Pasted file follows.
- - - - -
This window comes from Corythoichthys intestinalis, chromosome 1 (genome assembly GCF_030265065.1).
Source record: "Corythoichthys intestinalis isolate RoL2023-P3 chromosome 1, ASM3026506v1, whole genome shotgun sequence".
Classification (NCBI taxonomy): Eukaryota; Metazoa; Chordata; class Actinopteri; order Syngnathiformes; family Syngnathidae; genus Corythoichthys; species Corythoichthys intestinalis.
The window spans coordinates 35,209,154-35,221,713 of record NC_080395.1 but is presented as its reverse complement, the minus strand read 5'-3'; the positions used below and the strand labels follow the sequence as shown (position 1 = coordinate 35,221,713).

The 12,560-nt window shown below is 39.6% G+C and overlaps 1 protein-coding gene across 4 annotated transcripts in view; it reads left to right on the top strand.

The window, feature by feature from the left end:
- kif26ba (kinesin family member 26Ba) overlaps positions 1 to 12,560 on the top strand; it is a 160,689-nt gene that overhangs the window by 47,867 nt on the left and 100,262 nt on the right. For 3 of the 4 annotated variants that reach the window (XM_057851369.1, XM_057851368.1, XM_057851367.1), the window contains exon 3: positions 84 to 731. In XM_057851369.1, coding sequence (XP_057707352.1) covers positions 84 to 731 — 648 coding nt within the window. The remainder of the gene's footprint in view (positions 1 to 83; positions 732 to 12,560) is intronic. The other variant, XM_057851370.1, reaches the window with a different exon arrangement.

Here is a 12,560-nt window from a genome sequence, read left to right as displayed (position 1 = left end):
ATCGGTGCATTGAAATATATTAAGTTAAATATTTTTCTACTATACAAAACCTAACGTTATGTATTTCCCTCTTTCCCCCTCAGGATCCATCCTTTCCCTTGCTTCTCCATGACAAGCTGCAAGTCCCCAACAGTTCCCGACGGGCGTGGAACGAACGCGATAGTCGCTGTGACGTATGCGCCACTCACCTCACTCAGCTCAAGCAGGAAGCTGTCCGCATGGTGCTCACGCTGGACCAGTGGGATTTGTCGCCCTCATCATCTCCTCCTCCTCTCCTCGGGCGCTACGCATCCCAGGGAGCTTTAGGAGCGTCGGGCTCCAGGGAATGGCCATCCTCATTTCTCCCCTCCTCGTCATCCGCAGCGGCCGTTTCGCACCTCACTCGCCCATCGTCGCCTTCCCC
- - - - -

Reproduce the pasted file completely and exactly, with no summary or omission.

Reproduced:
This window comes from Corythoichthys intestinalis, chromosome 1 (genome assembly GCF_030265065.1).
Source record: "Corythoichthys intestinalis isolate RoL2023-P3 chromosome 1, ASM3026506v1, whole genome shotgun sequence".
Classification (NCBI taxonomy): Eukaryota; Metazoa; Chordata; class Actinopteri; order Syngnathiformes; family Syngnathidae; genus Corythoichthys; species Corythoichthys intestinalis.
The window spans coordinates 35,209,154-35,221,713 of record NC_080395.1 but is presented as its reverse complement, the minus strand read 5'-3'; the positions used below and the strand labels follow the sequence as shown (position 1 = coordinate 35,221,713).

The 12,560-nt window shown below is 39.6% G+C and overlaps 1 protein-coding gene across 4 annotated transcripts in view; it reads left to right on the top strand.

The window, feature by feature from the left end:
- kif26ba (kinesin family member 26Ba) overlaps positions 1 to 12,560 on the top strand; it is a 160,689-nt gene that overhangs the window by 47,867 nt on the left and 100,262 nt on the right. For 3 of the 4 annotated variants that reach the window (XM_057851369.1, XM_057851368.1, XM_057851367.1), the window contains exon 3: positions 84 to 731. In XM_057851369.1, coding sequence (XP_057707352.1) covers positions 84 to 731 — 648 coding nt within the window. The remainder of the gene's footprint in view (positions 1 to 83; positions 732 to 12,560) is intronic. The other variant, XM_057851370.1, reaches the window with a different exon arrangement.

Here is a 12,560-nt window from a genome sequence, read left to right as displayed (position 1 = left end):
ATCGGTGCATTGAAATATATTAAGTTAAATATTTTTCTACTATACAAAACCTAACGTTATGTATTTCCCTCTTTCCCCCTCAGGATCCATCCTTTCCCTTGCTTCTCCATGACAAGCTGCAAGTCCCCAACAGTTCCCGACGGGCGTGGAACGAACGCGATAGTCGCTGTGACGTATGCGCCACTCACCTCACTCAGCTCAAGCAGGAAGCTGTCCGCATGGTGCTCACGCTGGACCAGTGGGATTTGTCGCCCTCATCATCTCCTCCTCCTCTCCTCGGGCGCTACGCATCCCAGGGAGCTTTAGGAGCGTCGGGCTCCAGGGAATGGCCATCCTCATTTCTCCCCTCCTCGTCATCCGCAGCGGCCGTTTCGCACCTCACTCGCCCATCGTCGCCTTCCCC